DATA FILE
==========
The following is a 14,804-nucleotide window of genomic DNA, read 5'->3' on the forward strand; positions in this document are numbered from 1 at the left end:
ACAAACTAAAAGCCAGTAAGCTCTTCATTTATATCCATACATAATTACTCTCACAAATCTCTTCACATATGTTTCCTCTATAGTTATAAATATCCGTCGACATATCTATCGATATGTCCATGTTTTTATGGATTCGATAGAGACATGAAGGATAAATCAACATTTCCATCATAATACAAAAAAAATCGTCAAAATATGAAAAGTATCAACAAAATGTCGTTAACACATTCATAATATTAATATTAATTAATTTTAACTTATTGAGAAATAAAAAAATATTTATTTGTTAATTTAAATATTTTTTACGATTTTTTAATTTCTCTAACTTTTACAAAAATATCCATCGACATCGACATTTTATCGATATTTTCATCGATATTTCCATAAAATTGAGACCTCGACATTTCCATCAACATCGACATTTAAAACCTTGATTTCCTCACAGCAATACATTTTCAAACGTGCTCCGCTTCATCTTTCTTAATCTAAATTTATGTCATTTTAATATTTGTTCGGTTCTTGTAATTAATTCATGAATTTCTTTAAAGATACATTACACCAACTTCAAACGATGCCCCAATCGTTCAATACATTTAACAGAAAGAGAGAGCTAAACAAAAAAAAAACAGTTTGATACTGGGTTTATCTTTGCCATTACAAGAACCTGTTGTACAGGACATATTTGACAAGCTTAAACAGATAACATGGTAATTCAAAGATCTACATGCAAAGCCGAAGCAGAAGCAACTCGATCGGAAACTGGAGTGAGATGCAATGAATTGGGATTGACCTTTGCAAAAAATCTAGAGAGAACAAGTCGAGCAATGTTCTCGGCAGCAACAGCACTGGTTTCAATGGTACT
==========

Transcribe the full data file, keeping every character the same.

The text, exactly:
The following is a 14,804-nucleotide window of genomic DNA, read 5'->3' on the forward strand; positions in this document are numbered from 1 at the left end:
ACAAACTAAAAGCCAGTAAGCTCTTCATTTATATCCATACATAATTACTCTCACAAATCTCTTCACATATGTTTCCTCTATAGTTATAAATATCCGTCGACATATCTATCGATATGTCCATGTTTTTATGGATTCGATAGAGACATGAAGGATAAATCAACATTTCCATCATAATACAAAAAAAATCGTCAAAATATGAAAAGTATCAACAAAATGTCGTTAACACATTCATAATATTAATATTAATTAATTTTAACTTATTGAGAAATAAAAAAATATTTATTTGTTAATTTAAATATTTTTTACGATTTTTTAATTTCTCTAACTTTTACAAAAATATCCATCGACATCGACATTTTATCGATATTTTCATCGATATTTCCATAAAATTGAGACCTCGACATTTCCATCAACATCGACATTTAAAACCTTGATTTCCTCACAGCAATACATTTTCAAACGTGCTCCGCTTCATCTTTCTTAATCTAAATTTATGTCATTTTAATATTTGTTCGGTTCTTGTAATTAATTCATGAATTTCTTTAAAGATACATTACACCAACTTCAAACGATGCCCCAATCGTTCAATACATTTAACAGAAAGAGAGAGCTAAACAAAAAAAAAACAGTTTGATACTGGGTTTATCTTTGCCATTACAAGAACCTGTTGTACAGGACATATTTGACAAGCTTAAACAGATAACATGGTAATTCAAAGATCTACATGCAAAGCCGAAGCAGAAGCAACTCGATCGGAAACTGGAGTGAGATGCAATGAATTGGGATTGACCTTTGCAAAAAATCTAGAGAGAACAAGTCGAGCAATGTTCTCGGCAGCAACAGCACTGGTTTCAATGGTACT